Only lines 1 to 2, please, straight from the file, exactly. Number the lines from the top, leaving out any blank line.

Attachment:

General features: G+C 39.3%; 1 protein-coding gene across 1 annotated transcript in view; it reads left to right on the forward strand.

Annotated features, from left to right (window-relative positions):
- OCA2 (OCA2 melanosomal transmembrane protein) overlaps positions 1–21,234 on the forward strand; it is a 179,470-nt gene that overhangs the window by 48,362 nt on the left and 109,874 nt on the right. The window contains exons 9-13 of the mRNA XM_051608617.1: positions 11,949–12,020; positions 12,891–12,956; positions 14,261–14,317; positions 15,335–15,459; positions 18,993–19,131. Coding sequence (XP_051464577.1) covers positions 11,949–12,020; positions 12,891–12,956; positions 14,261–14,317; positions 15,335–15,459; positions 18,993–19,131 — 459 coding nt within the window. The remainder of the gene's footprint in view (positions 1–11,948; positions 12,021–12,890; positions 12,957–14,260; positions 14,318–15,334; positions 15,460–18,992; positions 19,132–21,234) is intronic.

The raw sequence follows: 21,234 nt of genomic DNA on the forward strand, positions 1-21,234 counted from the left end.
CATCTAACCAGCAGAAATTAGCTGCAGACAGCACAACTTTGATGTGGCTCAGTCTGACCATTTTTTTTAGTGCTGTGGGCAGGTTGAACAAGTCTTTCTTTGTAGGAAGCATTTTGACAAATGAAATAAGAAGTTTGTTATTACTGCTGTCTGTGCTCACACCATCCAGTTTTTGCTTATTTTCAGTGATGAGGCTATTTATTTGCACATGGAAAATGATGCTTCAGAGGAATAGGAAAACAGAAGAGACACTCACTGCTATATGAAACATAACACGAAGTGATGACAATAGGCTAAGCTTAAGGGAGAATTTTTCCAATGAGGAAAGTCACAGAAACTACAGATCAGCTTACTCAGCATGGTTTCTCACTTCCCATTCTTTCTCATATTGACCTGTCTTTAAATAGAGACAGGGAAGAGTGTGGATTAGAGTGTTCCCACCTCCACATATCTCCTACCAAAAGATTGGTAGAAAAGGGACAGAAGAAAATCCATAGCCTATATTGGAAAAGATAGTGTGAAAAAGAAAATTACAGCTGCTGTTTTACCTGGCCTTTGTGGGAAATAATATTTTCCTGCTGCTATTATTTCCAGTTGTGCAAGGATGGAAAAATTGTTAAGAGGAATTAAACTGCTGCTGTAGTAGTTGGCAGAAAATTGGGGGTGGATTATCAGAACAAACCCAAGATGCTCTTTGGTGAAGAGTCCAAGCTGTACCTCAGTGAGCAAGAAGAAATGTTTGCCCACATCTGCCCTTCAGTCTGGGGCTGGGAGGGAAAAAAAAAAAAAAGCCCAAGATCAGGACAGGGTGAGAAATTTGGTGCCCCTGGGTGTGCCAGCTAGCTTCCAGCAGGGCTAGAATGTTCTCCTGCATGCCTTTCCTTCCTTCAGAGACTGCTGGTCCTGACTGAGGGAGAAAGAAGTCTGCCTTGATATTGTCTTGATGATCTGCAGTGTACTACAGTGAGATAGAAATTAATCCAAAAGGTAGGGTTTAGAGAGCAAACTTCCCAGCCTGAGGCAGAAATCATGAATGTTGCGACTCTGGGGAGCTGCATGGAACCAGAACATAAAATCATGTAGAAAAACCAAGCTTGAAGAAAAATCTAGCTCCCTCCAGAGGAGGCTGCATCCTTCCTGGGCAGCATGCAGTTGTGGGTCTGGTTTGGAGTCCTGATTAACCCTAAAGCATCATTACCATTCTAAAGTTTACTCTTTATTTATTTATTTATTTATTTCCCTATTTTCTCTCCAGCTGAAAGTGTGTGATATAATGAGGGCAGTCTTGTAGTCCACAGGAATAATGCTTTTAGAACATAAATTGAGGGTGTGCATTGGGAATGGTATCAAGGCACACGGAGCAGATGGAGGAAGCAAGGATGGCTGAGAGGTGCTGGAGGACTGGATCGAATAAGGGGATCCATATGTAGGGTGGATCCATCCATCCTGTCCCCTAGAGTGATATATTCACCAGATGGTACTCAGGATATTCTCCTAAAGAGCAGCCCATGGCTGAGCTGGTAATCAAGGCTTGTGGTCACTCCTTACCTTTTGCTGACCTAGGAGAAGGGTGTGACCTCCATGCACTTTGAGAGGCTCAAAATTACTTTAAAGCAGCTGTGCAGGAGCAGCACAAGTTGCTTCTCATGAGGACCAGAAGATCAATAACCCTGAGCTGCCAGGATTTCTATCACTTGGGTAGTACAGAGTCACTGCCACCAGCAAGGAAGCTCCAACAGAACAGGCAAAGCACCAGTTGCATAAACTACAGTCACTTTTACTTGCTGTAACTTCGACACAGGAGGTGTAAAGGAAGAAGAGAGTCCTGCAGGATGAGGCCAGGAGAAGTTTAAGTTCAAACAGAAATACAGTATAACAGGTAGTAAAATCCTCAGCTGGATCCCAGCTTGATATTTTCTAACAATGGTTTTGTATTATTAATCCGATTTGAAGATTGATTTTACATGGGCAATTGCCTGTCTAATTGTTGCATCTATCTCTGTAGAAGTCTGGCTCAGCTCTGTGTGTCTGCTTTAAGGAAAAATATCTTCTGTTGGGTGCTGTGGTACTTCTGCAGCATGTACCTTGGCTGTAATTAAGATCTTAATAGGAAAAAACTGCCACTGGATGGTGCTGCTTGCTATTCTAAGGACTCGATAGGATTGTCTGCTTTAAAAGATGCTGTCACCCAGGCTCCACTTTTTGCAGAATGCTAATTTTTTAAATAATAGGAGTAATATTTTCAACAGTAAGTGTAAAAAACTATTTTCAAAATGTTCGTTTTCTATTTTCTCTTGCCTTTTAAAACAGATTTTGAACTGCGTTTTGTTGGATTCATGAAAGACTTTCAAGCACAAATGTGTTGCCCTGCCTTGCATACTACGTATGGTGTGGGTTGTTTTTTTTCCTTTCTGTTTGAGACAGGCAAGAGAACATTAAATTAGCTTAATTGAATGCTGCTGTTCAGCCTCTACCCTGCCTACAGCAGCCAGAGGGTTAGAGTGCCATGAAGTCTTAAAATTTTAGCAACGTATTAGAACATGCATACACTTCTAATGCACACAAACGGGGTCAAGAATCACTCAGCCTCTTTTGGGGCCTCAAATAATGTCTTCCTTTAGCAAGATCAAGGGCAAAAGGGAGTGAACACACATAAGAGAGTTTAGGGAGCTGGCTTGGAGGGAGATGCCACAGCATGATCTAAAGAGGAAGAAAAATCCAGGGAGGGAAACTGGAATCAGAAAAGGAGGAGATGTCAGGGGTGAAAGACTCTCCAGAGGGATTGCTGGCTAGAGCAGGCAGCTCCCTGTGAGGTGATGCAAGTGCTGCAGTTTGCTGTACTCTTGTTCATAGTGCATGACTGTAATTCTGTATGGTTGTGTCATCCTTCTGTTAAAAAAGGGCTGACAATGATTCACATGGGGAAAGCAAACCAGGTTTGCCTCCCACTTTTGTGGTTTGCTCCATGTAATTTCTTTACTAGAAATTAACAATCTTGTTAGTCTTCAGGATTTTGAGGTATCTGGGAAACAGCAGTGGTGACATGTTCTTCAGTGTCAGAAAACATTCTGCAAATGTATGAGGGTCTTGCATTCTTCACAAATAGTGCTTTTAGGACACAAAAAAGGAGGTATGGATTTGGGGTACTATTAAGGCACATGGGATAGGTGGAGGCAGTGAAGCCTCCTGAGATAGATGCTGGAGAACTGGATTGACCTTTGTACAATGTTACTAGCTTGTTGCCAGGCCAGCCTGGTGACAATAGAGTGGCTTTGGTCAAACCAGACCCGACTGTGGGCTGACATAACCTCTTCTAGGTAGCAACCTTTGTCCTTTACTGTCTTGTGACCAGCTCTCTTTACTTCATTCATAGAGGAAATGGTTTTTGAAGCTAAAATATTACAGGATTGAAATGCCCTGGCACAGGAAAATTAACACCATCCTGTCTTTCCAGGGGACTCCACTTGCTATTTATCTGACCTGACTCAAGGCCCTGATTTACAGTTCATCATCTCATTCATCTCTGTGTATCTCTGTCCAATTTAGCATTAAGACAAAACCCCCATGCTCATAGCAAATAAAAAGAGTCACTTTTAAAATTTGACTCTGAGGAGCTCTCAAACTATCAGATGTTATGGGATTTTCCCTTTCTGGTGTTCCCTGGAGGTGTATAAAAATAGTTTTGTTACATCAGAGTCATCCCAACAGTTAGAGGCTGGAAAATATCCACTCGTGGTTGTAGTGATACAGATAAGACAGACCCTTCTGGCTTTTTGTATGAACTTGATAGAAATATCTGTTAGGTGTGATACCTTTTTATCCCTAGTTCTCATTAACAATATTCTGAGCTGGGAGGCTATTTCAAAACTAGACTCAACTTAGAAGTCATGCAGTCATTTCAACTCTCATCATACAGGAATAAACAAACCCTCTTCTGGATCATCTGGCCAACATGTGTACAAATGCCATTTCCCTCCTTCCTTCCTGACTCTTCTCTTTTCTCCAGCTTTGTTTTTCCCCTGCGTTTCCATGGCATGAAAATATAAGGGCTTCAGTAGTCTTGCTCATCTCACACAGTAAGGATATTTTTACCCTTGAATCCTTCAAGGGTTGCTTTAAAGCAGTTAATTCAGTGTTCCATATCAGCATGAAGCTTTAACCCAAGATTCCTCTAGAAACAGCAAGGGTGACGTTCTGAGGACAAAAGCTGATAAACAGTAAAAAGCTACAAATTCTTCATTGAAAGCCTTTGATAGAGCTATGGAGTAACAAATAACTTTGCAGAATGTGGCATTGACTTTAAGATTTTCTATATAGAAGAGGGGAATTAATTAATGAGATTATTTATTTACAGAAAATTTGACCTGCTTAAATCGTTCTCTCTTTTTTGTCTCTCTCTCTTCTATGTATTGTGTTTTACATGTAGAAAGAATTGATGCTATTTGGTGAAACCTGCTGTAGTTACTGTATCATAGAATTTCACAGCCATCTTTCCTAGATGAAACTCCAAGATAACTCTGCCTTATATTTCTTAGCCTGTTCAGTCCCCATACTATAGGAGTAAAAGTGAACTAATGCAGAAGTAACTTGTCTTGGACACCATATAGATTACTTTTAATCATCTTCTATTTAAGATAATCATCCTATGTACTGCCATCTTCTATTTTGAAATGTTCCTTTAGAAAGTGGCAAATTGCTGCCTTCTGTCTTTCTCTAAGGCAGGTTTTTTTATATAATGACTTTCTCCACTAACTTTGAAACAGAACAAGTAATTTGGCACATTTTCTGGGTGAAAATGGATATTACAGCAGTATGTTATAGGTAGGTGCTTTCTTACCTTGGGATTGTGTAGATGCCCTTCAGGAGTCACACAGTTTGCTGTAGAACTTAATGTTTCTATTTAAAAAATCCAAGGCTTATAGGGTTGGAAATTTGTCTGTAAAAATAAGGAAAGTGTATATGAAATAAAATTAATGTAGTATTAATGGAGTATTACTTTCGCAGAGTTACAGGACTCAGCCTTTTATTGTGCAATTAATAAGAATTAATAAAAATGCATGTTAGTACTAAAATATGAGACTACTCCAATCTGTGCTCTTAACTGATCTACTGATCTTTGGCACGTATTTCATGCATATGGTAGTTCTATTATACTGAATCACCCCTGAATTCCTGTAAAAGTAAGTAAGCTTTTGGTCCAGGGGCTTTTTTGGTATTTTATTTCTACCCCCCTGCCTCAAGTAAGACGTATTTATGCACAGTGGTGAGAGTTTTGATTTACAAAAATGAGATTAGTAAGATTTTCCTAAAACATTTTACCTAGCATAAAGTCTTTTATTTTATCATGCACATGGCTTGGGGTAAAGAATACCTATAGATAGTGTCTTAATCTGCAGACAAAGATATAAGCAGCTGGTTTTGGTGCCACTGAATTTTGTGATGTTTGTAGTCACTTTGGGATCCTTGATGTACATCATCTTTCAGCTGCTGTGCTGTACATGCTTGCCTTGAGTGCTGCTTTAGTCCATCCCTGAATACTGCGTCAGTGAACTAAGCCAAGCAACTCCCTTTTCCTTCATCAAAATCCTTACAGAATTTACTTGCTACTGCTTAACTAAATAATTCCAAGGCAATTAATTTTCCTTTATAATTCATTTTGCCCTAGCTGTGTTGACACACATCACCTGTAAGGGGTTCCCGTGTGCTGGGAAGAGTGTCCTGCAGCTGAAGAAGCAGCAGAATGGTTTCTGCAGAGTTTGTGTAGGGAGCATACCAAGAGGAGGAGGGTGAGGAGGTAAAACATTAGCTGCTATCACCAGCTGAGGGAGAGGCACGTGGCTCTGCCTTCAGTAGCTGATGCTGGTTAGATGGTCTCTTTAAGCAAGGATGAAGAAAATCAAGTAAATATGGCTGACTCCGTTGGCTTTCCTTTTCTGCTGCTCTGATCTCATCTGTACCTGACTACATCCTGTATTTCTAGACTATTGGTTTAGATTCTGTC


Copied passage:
General features: G+C 39.3%; 1 protein-coding gene across 1 annotated transcript in view; it reads left to right on the forward strand.

Annotated features, from left to right (window-relative positions):